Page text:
Promoting native bee pollinators in organic farming systems

by Katie Navarra

Honey bees are the most widely known pollinator species. However, recent research shows there are numerous pollinator species and that the more diverse the species the increased pollination benefits. “There are thousands of bee species, some are solitary, some nest in the ground, others in twigs and trees,” explained David Crowder, Assistant Professor of Entomology at Washington State University.

During an eOrganic webinar, Crowder and Elias Bloom, a Ph.D. student in Entomology working in Crowder’s lab, discussed the diversity of native bees in farming systems and the roles they may play in supplement or replacing honey bees for pollination services.

“The decline of bees is a major issue globally,” Crowder added. Protecting all pollinators, including wild bees, is like providing insurance against the loss of honey bees. “If anything happens to honey bees or another species, when a rich, diverse population is present, it offsets the decrease in population,” he added.

Though findings from experimental tests are limited, the available studies suggest that as the number of pollinator species increases, seed production is also greater. “Only when there were up to 9 or 10 bee species is the efficiency similar to that of manual pollinating,” he said. [Read more…]

Public Notice by The Maine Pork Producers Association And the National Pork Board

The election of pork producer delegate candidates for the 2016 National Pork Producers {Pork Act} Delegate Body will take place at 1:30 P.M. Sunday, April 26, 2015. In
conjunction with a regular meeting of The Maine Pork Producers Association at the Witter farm classroom off College Ave at the University of Maine, Orono, 04473. All Maine Pork Producers are invited to attend. [Read more…]

Air blast sprayers: useful but difficult to calibrate

CN-MR-2-AIR BLAST2by Bill and Mary Weaver

Now New Hampshire and PA Extensions have a grant-funded calibration unit that can quickly and accurately measure the output of each nozzle on the sprayer. In Pennsylvania, the cost to the grower is $50 for the first sprayer and $35 for a second one. The rest of the expenses, estimated at $200, are paid for by grant funds supplied by the PA Department of Agriculture and the State Horticulture Association of PA. The calibration unit has eight cylinders, each with a quick-connect hose that connects to the nozzles on your air blast sprayer. “The unit does the job with precision,” says Dr. Kerry Richards, Director of the Pesticide Education Program for Penn State Extension. According to Richards, the grower can see on the unit which of his nozzles are ‘off’ and not working properly. “What’s at stake is your bottom line,” [Read more…]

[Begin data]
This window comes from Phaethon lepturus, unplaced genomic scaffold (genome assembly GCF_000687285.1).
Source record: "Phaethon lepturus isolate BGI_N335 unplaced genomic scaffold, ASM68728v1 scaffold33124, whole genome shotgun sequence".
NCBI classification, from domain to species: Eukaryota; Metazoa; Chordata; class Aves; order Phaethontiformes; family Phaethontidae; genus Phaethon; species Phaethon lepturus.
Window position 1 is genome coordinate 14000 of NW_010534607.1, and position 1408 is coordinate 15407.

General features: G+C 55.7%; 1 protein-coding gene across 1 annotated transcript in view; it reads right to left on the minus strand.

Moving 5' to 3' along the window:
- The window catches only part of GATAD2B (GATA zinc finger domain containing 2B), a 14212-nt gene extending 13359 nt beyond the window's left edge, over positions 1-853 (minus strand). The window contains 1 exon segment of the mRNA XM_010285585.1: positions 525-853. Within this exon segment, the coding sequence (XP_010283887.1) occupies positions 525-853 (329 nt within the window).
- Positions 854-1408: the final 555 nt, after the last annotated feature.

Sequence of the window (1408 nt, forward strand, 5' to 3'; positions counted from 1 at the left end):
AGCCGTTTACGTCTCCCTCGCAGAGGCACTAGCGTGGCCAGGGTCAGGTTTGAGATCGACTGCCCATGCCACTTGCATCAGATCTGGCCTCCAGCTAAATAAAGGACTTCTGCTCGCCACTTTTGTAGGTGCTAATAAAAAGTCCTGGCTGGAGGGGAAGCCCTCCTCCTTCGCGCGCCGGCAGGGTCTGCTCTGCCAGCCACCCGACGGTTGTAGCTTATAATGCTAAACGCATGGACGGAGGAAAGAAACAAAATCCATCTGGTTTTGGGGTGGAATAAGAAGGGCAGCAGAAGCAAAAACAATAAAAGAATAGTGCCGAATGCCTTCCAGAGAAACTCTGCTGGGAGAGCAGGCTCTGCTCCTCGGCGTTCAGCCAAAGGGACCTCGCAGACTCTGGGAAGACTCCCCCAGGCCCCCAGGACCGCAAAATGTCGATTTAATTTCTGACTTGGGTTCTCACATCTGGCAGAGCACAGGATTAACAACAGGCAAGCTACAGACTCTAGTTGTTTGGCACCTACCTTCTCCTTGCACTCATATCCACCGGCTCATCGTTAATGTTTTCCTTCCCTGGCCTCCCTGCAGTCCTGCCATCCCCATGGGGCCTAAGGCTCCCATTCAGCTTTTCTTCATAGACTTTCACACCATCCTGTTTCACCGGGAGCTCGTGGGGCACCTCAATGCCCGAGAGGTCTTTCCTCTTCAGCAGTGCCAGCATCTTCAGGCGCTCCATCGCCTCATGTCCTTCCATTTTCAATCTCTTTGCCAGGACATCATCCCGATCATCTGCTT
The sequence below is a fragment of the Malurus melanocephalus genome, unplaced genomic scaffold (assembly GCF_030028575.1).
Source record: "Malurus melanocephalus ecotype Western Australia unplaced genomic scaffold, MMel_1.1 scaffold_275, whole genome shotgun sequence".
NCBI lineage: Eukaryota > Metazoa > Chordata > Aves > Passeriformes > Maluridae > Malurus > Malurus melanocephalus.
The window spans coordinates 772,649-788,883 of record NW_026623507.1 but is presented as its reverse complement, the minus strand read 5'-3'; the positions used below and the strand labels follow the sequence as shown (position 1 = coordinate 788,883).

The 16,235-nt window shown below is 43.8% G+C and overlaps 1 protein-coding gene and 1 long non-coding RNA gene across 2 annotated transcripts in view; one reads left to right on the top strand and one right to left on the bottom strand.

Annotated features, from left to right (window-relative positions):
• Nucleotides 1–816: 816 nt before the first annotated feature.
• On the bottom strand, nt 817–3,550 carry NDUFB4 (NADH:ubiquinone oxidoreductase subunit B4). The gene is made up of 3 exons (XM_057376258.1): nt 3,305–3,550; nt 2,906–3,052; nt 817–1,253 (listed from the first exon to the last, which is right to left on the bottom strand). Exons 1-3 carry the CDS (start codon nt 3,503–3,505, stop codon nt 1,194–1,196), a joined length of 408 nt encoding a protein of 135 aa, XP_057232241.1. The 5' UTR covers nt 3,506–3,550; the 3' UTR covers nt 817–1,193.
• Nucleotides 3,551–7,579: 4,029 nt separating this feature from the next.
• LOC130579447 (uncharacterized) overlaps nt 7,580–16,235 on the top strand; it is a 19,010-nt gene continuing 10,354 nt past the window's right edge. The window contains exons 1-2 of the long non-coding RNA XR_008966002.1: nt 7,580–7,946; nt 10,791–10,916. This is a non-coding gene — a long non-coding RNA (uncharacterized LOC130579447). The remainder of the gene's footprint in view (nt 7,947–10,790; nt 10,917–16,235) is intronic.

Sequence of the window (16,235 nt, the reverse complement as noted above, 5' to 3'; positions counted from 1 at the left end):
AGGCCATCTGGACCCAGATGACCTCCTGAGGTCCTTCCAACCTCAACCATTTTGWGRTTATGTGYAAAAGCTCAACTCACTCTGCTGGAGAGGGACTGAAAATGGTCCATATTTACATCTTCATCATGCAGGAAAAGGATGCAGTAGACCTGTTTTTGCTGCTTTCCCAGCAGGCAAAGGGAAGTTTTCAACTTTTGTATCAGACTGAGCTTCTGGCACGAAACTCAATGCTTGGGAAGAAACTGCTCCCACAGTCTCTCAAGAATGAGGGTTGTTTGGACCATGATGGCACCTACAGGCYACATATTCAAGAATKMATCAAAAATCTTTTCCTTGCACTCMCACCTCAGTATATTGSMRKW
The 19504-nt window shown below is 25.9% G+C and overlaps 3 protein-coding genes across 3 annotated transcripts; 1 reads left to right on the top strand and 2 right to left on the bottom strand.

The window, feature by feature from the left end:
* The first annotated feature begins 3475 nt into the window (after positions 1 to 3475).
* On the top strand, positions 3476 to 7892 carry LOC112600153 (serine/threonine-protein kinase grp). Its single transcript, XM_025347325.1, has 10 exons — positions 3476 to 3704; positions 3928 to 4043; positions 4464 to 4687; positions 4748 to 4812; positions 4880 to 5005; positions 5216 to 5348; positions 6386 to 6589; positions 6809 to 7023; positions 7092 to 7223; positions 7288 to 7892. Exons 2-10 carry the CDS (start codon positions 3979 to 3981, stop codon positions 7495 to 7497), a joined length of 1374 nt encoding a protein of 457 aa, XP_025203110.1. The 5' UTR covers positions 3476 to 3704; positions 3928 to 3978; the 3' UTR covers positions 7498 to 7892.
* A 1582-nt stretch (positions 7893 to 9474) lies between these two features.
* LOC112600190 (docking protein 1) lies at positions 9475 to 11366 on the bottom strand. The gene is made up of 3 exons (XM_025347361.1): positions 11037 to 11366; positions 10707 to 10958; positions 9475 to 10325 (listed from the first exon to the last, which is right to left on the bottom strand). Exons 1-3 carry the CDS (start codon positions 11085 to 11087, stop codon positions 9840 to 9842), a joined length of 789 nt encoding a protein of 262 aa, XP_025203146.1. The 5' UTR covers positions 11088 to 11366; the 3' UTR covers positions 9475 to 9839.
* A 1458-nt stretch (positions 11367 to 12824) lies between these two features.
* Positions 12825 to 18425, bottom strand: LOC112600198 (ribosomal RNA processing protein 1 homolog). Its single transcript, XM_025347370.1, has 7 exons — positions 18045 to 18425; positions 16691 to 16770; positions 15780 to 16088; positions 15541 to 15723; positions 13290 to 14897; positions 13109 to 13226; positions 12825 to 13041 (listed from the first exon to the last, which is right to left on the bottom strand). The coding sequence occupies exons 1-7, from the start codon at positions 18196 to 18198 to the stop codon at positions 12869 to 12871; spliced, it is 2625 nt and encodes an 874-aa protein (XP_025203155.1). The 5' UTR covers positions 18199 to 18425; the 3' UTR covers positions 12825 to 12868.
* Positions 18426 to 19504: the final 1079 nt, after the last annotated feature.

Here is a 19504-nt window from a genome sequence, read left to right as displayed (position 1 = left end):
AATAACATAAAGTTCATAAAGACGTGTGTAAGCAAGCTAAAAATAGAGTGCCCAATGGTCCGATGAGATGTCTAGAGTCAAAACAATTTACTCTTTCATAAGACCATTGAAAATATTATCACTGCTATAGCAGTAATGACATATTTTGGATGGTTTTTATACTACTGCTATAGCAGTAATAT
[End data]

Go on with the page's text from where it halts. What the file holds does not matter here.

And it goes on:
New restrictions on the use of antibiotics in livestock feeding

by George Looby, DVM

For almost 60 years the use of antibiotics as additives in livestock and poultry feeds has been an accepted and recommended practice. It was found that such use increased feed efficiency and was thought to reduce the incidence of low grade infections. This practice did not go unnoticed by consumer groups who became concerned about the likelihood that such drugs would find their way into the human food chain with unknown consequences. For years this very active group made their concerns known to their legislators requesting that some sort of regulations be instituted that would control such activity. In time the medical community began to observe an increase in the number of antibiotic resistant strains they were observing in their practices. This was particularly evident in hospital settings where compromised patients were failing to to respond to conventional antibiotic therapy. This trend led to very real concern among physicians and hospital staff when the MRSA (Methacillin resistant Staph aureus) problem began to surface. [Read more…]